Video Game Morality

Posted: October 7, 2013 in Current Gaming
Tags: , , , , , , , ,

I’ve recently started playing Bioshock Infinite. Yes, I’m behind the times here, but money seems to be in short supply way too often lately. Had to wait for it to go on sale. Anyway, that is all beside the point. There is a particular spot in the game, somewhat early on, where you are entering a shop and are warned by the game that stealing from the cash registers can have consequences. Now, had the game not referred to this action as theft, I never would have thought twice about taking some money from the shops, just like in my everyday life. Once it was identified as stealing though, my view of it instantly changed and I refused to do it. Even after some later events resulted in the shops being empty, I refused to take any money there because when I approached the register, the game referred to any action as stealing.

The more I thought about this, the more I realized that when I’m given a choice in games where one path is generally good and the other is generally bad, I will always take the good route. There is no exception here. When playing the original Bioshock, I refused to harvest even one little sister. I realized that I was making things harder on myself because I was getting less Adam, but I just couldn’t do it. I realize that my actions in the game truly affect nothing more than the ending of the game, but at the same time, the character was my avatar and I was dictating the actions as if I were actually doing them (in as much as you can treat Bioshock as being realistic). Yes, this is silly, but it’s how I always play it. I just don’t believe that I would enjoy myself as much going the “bad” route.

My Fable character had less hair, but basically looked like this.

My Fable character had less hair, but basically looked like this.

This was also true in Fable and Fable 2. My character developed a halo after a certain amount of time. In hindsight, I don’t believe I did anything that was considered bad or negative in the entirety of the game….assuming polygamy, adultery, and orgies aren’t considered negatives. I live vicariously in that regard.

I’ve determined that the key to my playing a game on a good path is if the game identifies that you have a choice. If not, then I rarely give it a second thought. I don’t jump over goombas in Mario games for instance. They are made to be squished. In my first paragraph, I mentioned the theft tag in Bioshock Infinite. I pilfered every register I came across in Bioshock and Bioshock 2 and would have done the same in Infinite, but the game made it taboo for me, so my entire thought process changed. I have no qualms with sneaking up on an enemy and taking them out, but stealing money from a shop? Not happening. If Nintendo decided that in the next Legend of Zelda game, Link would get some kind of negative reputation for smashing pots and taking items from people’s houses, I would no longer do it. It would suddenly be taboo and would completely change my behavior. It’s the same reason I no longer attack chickens.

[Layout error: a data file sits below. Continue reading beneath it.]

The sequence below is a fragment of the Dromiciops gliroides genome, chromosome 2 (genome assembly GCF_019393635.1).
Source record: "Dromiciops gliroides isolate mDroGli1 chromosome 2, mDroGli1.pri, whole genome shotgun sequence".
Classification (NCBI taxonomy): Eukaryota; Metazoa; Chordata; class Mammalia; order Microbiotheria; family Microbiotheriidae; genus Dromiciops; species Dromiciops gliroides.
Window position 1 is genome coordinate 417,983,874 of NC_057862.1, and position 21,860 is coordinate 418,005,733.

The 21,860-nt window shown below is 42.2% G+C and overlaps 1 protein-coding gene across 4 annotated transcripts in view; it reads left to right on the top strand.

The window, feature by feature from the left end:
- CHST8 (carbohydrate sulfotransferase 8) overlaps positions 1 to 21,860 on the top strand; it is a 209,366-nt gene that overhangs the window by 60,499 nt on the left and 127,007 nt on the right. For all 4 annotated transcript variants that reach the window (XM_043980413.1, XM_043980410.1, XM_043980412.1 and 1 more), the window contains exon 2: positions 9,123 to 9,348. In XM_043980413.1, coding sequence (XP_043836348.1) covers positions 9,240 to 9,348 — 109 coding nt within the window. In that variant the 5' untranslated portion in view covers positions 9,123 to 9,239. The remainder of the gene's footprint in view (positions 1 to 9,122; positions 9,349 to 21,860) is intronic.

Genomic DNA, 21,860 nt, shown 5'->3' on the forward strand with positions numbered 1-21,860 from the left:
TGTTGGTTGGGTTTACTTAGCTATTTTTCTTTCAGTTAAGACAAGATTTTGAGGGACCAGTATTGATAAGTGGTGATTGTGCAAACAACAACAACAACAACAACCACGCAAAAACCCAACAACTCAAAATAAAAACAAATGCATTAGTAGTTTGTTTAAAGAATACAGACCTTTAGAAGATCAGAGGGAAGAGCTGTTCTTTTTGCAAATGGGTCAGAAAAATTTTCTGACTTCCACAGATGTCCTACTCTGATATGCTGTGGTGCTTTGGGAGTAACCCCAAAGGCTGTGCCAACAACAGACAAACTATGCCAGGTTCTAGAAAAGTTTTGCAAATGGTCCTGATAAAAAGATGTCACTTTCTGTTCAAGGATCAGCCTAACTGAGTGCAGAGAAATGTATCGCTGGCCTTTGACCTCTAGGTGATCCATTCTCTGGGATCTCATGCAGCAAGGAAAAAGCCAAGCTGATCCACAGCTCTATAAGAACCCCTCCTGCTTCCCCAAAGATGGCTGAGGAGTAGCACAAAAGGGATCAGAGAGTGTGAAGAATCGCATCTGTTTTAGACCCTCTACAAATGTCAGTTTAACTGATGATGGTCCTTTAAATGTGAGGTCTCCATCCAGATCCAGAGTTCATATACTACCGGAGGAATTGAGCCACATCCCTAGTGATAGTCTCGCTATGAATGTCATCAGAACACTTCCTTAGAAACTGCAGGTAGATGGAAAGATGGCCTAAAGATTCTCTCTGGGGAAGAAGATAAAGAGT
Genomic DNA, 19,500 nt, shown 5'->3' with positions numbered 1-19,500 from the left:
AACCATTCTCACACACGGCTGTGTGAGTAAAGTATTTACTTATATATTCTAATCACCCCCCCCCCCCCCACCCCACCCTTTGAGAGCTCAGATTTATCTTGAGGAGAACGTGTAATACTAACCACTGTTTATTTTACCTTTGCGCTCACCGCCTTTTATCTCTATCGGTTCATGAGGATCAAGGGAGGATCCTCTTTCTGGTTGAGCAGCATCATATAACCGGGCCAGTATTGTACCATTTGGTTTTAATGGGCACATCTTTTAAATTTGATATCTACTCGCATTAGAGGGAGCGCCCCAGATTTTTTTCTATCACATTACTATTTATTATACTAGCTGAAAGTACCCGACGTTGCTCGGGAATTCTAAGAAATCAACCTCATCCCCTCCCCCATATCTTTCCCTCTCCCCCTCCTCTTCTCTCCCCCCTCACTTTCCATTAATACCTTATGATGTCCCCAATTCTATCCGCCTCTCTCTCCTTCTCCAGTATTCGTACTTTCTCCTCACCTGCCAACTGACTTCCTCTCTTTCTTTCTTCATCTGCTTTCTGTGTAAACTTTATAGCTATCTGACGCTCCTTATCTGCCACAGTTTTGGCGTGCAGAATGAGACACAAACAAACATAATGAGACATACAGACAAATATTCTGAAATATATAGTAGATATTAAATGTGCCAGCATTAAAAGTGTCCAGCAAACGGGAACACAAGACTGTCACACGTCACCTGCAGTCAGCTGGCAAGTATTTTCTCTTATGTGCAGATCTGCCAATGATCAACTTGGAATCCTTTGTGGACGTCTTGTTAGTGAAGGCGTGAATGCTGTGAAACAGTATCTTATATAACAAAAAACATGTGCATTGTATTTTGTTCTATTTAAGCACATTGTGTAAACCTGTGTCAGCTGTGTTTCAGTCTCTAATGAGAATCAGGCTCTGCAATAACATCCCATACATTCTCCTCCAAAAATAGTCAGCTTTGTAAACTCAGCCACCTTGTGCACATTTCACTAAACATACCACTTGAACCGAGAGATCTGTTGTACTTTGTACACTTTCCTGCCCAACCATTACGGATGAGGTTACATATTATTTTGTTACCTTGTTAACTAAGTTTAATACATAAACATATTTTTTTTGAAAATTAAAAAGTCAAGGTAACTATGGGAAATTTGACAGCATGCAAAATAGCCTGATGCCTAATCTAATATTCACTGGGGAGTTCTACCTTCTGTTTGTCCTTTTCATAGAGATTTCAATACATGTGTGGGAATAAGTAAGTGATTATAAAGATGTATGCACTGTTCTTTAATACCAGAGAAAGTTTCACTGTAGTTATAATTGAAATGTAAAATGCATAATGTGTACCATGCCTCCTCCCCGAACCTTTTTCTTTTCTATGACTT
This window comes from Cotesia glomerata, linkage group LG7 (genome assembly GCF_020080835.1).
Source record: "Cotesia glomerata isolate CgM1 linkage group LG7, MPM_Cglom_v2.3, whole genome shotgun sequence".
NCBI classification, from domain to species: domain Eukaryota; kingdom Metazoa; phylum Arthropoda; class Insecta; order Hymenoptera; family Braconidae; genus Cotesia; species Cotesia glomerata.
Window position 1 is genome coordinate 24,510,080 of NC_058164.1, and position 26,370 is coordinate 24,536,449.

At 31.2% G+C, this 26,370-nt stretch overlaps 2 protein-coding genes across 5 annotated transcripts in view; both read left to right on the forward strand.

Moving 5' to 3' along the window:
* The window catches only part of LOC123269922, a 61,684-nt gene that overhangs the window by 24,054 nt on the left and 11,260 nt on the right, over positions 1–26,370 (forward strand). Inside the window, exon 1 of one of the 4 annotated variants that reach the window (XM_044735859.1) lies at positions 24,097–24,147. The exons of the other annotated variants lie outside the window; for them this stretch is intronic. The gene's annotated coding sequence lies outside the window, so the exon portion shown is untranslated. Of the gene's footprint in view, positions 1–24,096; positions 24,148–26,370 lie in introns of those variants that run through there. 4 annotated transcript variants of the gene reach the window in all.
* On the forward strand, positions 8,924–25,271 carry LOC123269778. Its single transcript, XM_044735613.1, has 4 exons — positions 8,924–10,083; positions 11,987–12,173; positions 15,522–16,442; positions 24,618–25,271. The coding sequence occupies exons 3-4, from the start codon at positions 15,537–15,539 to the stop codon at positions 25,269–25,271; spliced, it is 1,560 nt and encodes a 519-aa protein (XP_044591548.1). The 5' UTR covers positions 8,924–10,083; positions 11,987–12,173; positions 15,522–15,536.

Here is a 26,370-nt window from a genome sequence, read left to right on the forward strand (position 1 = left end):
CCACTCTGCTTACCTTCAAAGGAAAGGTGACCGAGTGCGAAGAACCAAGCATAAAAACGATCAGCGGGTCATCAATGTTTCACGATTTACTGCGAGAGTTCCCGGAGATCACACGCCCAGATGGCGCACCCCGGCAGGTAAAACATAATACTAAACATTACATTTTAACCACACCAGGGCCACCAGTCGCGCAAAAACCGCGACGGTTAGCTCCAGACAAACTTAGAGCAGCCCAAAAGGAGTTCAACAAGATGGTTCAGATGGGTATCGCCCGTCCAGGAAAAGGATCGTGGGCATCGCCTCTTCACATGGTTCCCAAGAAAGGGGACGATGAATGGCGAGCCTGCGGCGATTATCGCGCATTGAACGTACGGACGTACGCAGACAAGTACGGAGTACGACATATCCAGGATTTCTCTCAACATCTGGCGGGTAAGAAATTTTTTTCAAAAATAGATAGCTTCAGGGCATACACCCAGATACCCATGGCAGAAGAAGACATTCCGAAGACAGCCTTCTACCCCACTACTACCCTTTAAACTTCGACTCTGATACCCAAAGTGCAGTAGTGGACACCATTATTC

The exception here is a game in which you are clearly the “bad guy.” For the record, I don’t enjoy the GTA series or games similar to it. I’ve played it a bit, and for all the things it does right, I get no joy out of it because my character is generally deplorable. In my experience (and it is admittedly limited with the GTA series), I was never given a choice to do anything “right.” To proceed in the game, I had to be a criminal. It’s clear that you are doing so because the cops go overboard trying to track you down. I can’t enjoy that in a game. It shatters the illusion for me because it is so unlike the choices I would actually make. I respect what GTA has been able to accomplish, and have no qualms with people playing it and enjoying it. I’m just personally unable to do so myself.

All of that said, no matter what happens in future Zeldas, when I play A Link to the Past, you can bet I’ll be smashing some pots and taking rupees.

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Comments
  1. Lol, I totally put the money back, too.

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